Thursday, 17 January 2008

And now for something completely off-topic

I received an email today from UMRG, which included this snippet that caught my eye and my media studies/critical theory mind:

THE MARS VOLTA | EXCLUSIVE USB FLASH DRIVE WITH NEW MUSIC!

The Mars Volta have just announced that they will be releasing an exclusive USB Flash drive that contains their new album, The Bedlam In Goliath, along with album artwork and the video for Wax Simulacra! Each USB flash drive has a 1GB capacity and is Windows and Mac compatible. And for added value - on the 29th of every month, plug in your flash drive and you can get new content from The Mars Volta all year long directly on your computer. Content includes B-sides, webisodes, limited edition wallpaper, exclusive tracks, and much more. All at no extra cost!

Pre-order the USB Version of The Bedlam In Goliath today on Amazon!

******************

Radiohead decided at the end of last year to prerelease their latest offering (why do we still call them albums??) via the web, purchasable for a cost nominated by the downloader. Now Mars Volta are providing an alternate form of music publishing, which still includes storage (as does a CD) but it’s updatable on a regular basis, circumventing traditional music publishing avenues. Control is retained by the artist, a connection is forged between the artist and audience in a way not available by simply purchasing a cd, the method engages new technologies and new ways of interacting with and utilising that technology. The whole process takes both the producer an consumer back to the era of cottage industries (or bespoke as it’s now called, which has different connotations, mainly around luxury and exclusivity), releasing them in some ways from our current capitalist regimes, and providing an artefact that is unique (the consumer controls the content as much as the producer/artist) yet “cool” in the universal recognition of it’s functionality and use. That’s just a quick gloss of a a deeper conversation that could and should be had regarding the way the music industry is changing, and the way it brings attention to alternate ways of being a consumer/producer in the current economic and political climates.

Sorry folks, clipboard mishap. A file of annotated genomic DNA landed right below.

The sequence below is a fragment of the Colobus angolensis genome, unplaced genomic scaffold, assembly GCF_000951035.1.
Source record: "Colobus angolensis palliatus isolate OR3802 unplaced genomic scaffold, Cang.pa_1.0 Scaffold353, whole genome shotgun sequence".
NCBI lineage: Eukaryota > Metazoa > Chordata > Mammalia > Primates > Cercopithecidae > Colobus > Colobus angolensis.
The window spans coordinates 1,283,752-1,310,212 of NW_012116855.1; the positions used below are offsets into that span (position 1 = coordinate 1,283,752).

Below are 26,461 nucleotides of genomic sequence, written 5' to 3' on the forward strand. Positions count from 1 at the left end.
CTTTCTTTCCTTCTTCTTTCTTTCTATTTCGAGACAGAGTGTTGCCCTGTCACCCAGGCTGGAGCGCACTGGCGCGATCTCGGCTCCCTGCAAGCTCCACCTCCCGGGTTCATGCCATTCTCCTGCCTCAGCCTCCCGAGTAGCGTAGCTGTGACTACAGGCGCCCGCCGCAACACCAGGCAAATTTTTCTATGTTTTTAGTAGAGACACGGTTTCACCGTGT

No comments: